The Surfrider Foundation is a non-profit organization that is dedicated to the protection and enjoyment of the world’s ocean, waves and beaches through a powerful grassroots network. Clean water is a central initiative for the Surfrider Foundation, who recently celebrated World Water Day with the release of its Annual Clean Water Report tracking the progress of the organization’s clean water programs during 2018.
The Blue Water Task Force is the Surfrider Foundation’s citizen science water quality monitoring program that operates through a national network of nearly 50 labs. Through the Blue Water Task Force program, citizen scientists provide critical water quality information to protect public health and clean water.
Surfrider Foundation is proud to have six affiliate Blue Water Task Force programs hosted on the Swim Guide:
One of the Surfrider Foundation’s core beliefs is that everyone deserves access to clean water to surf, swim and play in. Through its Clean Water Initiative, Surfrider takes a multi-tiered approach to protect water quality in local waterways and reduce ocean pollution. In a time when it is difficult to depend on federal agencies tasked with protecting clean water and healthy beaches, it is so encouraging to see how much a network of volunteers can accomplish in just one year!
During 2018, the Blue Water Task Force water testing program continued to grow with overall testing up 12% from the previous year. There were 48 BWTF labs that processed 6,826 water samples collected from 474 distinct sampling sites. The collective results from all the participating BWTF labs have remained relatively constant since we began compiling an annual report in 2011. In 2018, 67% of our test results indicated low bacteria levels, 11% indicated medium bacteria levels, and 22% measured high bacteria levels that exceed the national water quality standard set by the EPA to protect public health in recreational waters.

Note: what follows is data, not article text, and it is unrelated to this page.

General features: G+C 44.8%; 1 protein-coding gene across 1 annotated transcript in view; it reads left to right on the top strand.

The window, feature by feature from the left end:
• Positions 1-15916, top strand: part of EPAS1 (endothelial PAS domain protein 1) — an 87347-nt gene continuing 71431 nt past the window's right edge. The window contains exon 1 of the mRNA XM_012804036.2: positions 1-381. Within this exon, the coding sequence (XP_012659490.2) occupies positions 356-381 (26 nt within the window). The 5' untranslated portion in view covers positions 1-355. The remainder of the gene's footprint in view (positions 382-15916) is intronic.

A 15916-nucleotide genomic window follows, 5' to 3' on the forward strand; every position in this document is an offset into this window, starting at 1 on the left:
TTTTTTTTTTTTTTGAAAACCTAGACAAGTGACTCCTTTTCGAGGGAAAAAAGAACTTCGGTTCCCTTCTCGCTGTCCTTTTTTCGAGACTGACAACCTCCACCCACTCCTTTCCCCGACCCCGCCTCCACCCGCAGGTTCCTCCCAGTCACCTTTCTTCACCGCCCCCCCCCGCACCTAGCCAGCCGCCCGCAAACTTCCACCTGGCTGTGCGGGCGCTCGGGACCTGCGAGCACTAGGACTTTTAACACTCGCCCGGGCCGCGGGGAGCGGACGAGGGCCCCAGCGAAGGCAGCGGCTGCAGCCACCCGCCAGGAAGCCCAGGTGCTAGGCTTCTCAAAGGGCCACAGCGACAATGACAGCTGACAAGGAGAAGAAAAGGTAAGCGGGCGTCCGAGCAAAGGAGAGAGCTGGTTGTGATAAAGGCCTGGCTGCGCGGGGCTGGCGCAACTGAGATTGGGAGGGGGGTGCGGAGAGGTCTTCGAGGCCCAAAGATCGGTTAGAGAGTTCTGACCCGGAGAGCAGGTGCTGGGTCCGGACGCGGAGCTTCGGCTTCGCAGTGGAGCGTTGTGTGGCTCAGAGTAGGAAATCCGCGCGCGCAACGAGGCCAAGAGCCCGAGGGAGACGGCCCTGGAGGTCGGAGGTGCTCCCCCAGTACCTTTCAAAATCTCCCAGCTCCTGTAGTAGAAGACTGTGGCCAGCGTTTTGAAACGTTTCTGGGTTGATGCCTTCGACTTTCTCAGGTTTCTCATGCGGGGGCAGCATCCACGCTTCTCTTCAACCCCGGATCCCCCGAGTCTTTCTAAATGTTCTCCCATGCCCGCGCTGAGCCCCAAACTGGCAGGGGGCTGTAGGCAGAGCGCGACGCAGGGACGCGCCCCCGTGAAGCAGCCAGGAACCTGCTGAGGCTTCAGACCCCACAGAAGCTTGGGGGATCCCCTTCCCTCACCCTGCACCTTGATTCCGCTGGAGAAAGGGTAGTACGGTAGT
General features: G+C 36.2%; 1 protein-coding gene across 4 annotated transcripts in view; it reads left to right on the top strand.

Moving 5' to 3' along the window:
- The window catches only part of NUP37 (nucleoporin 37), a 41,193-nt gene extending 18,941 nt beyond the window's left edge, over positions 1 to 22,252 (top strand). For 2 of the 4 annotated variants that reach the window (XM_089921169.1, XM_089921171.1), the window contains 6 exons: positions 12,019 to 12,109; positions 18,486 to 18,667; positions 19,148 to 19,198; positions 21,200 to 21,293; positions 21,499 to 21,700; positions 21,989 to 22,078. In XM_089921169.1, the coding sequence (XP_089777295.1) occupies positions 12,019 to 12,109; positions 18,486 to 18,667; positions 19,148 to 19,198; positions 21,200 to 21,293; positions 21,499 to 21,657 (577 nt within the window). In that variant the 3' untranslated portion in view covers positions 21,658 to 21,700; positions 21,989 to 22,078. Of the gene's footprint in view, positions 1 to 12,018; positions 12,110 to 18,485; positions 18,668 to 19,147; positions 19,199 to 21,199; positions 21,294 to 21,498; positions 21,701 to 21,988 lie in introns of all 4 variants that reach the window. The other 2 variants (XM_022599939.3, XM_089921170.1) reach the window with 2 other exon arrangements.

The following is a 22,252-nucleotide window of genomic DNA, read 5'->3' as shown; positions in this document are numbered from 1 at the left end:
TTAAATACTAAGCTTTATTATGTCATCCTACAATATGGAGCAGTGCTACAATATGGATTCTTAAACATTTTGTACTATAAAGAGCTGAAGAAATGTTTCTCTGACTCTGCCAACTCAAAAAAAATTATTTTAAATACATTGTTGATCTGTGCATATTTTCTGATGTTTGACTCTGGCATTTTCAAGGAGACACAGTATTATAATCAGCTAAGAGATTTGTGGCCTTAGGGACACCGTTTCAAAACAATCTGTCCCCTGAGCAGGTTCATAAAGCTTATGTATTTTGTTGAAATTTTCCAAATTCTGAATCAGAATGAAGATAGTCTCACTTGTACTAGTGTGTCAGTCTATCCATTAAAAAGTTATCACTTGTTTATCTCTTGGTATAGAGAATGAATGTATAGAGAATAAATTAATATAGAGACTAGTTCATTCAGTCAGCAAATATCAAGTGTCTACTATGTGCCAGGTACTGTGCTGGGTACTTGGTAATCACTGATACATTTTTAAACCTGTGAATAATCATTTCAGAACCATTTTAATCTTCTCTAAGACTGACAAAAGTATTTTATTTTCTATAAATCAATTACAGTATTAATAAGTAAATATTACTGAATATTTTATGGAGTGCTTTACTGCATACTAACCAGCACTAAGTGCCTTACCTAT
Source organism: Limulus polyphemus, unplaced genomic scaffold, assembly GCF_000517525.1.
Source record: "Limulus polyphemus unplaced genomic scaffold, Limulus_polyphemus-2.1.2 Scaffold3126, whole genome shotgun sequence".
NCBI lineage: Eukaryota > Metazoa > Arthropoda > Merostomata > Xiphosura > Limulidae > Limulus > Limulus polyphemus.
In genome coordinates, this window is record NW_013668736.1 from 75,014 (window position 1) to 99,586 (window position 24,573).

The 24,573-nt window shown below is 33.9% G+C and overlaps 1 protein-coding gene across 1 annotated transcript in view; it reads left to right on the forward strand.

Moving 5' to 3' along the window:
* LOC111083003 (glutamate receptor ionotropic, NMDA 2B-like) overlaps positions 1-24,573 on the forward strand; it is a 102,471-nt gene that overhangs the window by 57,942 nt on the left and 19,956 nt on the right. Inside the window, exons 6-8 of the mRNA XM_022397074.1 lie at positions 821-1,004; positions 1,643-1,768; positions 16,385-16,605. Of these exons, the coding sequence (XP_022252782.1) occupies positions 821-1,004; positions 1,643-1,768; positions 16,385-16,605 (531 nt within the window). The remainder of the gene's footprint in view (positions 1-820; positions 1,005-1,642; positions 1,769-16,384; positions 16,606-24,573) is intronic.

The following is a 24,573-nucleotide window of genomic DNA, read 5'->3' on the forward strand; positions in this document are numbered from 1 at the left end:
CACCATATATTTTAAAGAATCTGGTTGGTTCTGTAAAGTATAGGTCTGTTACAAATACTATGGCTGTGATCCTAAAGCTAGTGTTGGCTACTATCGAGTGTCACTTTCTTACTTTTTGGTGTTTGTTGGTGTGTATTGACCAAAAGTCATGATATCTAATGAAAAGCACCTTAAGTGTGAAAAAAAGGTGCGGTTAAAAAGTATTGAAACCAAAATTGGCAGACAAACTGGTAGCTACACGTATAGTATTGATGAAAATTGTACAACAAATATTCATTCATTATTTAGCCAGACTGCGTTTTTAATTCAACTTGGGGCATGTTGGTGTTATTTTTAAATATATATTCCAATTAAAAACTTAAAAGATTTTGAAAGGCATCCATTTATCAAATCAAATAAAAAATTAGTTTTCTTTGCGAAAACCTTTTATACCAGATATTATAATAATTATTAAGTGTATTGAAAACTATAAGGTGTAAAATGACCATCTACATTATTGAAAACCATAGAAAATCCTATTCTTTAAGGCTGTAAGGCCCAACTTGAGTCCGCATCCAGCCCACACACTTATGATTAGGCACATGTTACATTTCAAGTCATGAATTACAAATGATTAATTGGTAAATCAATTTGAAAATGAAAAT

The majority of the water samples that failed to meet health standards were collected from freshwater sources such as rivers, creeks and marshes that are influenced by stormwater runoff or at beaches near these outlets. This is consistent with national trends, which show that stormwater runoff is the number one cause of beach closures and swimming advisories in the United States.
In response to the problem of stormwater runoff, Surfrider Chapters are digging in to the Ocean Friendly Gardens (OFG) Program which provides an upstream, inexpensive and beautiful approach to help solve the water quality problems in their local communities. By using native plants, building healthy soils naturally, and carefully shaping landscapes to slow down and retain rainwater, OFGs transform landscapes and hardscapes to reduce urban runoff and filter out pollutants. Ocean Friendly Gardens also help conserve water, create wildlife habitat and can even reduce the impacts of climate change by absorbing carbon from the air and storing it in the soil. During 2018, 23 Surfrider chapters ran OFG programs and helped transform 65 residential and public spaces into Ocean Friendly Gardens. Watch this video to learn how the Ventura Chapter is building community awareness with their OFG program.
In 2018, Surfrider chapters tackled regional water quality issues by using their clean water programs to build community awareness of pollution problems and the solutions needed to improve conditions. The Clean Water Report features four case studies highlighting the efforts of the following chapters as they empower their local communities to address challenging pollution problems such as toxic algae blooms, border sewage spills, cess pools and stormwater runoff.
Read the full 2018 Clean Water Report to learn what Surfrider Foundation volunteers and activists are doing in coastal communities around the country to protect public health and clean water at the beach. Anyone can join the effort to fight for clean water by asking Congress to support continued funding for beach water testing programs.
A day at the beach should never cause you or your family to get sick at the beach. So please, view the Swim Guide Map and find your local beaches so you know before you go whether or not it’s safe to swim. Surfrider Foundation looks forward to adding additional Blue Water Task Force Programs as affiliates to the Swim Guide to get more water quality information of beaches, ponds, streams, and waterbodies into the hands of recreational users.
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